How to Conquer the 3 Common Roadblocks and Objections to Network Automation

by | September 26, 2018
How to Conquer the 3 Common Roadblocks and Objections to Network Automation

Many organizations have implemented some form of automation within their IT operations. However, the notion of a fully automated network is still a pipe dream for most enterprises, resulting from a laundry list of roadblocks and objections. Even with network automation offering a compelling vision of agility and speed, most enterprises are slow to adopt due to the perceived cost, complexity and lack of skilled resources needed to make the transformation to a modern network.

So what are the 3 common roadblocks and objections? How do you conquer them? I’m glad you asked.


Cost has always been a major roadblock to network automation mainly due to the lack of available tools capable of automating complex network activities. This has led to organizations attempting to build a solution themselves or leveraging expensive vendor-specific point solutions, that are unable to address multiple functions or scale across diverse assets. Both approaches inevitably lead to an increase in people and skills needed to keep pace with the volume of work required to implement and maintain these complex solutions.

The reality is that with the open source options available in the market today, the cost of network automation has come down significantly. Adding to this are new low-code software solutions that make it much simpler and faster to create and deploy network automation intelligence models across diverse assets and domains. These solutions have a much lower price point than traditional vendor solutions, and enable enterprises to realize higher ROI faster.

Some examples of the advances in the open source space include the improvements Red Hat has made in their support of network configuration with Ansible and the move of AT&T’s ECOMP over to the Linux Foundation to form the ONAP project. Itential’s focus on providing a low-code platform with inherent network intelligence and pre-built integration with the leading open source projects is a good example of how leveraging vendor participation can take automation to the next level at an affordable price tag.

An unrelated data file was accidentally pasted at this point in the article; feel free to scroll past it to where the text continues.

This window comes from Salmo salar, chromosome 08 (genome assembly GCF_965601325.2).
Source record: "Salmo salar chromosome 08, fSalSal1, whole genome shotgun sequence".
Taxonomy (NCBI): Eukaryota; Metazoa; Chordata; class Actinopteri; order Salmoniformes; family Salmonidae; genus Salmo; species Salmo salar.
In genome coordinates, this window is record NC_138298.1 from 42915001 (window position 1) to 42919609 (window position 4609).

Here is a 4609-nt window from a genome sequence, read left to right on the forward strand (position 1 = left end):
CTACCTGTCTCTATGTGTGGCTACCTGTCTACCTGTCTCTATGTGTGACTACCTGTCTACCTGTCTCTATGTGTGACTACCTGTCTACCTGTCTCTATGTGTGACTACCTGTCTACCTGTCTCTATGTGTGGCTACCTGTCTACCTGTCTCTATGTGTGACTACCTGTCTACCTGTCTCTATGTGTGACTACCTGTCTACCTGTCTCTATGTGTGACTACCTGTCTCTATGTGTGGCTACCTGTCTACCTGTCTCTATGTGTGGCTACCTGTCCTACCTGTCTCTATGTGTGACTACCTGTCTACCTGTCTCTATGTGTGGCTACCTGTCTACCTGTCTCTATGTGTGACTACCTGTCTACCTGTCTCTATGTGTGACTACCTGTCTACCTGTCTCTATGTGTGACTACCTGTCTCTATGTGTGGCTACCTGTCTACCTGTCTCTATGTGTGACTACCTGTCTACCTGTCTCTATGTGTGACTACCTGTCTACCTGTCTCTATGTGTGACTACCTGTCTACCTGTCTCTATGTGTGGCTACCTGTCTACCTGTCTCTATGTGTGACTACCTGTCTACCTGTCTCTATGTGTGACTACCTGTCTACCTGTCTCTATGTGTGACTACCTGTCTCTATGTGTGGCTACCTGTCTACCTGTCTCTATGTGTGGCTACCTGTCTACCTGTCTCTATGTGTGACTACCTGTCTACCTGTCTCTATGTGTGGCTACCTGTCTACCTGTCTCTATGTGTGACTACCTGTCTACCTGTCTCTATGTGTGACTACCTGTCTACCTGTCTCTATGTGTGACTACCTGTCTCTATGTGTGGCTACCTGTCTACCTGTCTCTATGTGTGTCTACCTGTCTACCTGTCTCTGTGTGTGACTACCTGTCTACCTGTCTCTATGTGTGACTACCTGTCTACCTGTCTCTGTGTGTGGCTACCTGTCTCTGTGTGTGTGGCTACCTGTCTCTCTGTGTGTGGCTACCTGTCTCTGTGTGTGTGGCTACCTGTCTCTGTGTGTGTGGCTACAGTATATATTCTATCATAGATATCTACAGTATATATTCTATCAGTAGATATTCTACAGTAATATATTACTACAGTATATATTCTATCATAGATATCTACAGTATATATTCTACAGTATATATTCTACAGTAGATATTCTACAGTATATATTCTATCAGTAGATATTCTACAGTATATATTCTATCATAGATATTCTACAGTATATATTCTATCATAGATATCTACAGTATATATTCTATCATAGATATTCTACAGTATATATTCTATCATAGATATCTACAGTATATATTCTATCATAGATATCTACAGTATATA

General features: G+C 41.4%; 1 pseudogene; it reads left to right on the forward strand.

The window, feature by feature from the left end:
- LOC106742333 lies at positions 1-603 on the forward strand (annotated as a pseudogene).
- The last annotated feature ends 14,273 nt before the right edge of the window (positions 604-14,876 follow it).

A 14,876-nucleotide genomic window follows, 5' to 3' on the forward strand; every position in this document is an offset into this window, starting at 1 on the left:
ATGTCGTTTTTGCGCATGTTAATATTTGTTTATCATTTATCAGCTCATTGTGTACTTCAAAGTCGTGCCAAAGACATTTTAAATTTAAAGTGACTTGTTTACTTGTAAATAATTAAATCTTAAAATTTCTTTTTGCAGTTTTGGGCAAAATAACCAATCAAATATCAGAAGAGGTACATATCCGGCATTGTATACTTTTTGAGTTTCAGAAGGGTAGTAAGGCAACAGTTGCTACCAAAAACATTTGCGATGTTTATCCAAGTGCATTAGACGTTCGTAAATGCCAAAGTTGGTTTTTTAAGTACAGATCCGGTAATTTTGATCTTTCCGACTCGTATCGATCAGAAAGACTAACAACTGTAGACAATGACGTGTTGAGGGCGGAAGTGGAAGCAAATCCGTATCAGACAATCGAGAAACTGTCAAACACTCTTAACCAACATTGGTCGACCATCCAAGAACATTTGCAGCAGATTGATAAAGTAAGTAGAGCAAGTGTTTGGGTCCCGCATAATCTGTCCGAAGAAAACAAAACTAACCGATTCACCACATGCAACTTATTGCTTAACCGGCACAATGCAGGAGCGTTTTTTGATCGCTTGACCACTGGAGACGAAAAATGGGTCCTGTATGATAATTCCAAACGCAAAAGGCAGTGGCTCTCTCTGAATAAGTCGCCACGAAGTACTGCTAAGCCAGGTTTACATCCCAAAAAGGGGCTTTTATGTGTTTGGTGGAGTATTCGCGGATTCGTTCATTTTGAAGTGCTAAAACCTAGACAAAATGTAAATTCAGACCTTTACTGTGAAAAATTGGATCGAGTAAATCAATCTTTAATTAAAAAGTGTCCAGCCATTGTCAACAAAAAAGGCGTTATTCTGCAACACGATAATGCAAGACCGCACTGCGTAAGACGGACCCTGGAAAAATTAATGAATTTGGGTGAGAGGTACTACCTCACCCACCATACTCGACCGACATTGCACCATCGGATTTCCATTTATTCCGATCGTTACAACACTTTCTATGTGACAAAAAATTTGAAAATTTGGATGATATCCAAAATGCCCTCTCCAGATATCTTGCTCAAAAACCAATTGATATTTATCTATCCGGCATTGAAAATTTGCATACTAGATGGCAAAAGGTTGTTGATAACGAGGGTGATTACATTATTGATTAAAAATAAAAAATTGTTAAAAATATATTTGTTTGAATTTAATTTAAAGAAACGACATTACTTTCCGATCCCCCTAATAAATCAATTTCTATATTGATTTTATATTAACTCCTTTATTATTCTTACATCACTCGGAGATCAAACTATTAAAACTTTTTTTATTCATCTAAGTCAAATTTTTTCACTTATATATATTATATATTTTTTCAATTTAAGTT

Most operators will say that it’s nice that they can get started with automation at a lower cost, but where do they find the time or the people with the right skillset to execute the strategy?

Lack of automation has resulted in many highly educated and skilled engineers doing work that brings little value, compared to what they are capable of accomplishing. I have often told customers that you want to automate the mundane, repetitive things that engineers do, so they can actually function as an engineer. Engineers should be working on plans to optimize the network, innovating on how the network is deployed and used, and working on lab trials to design how the modern network will be defined in the future. Engineers should not be using their highly valuable skills to read from a document or ticketing system and just typing in the commands as instructed. Repetitive tasks and functions can easily be accomplished by some pretty simple automations using a tool like Ansible.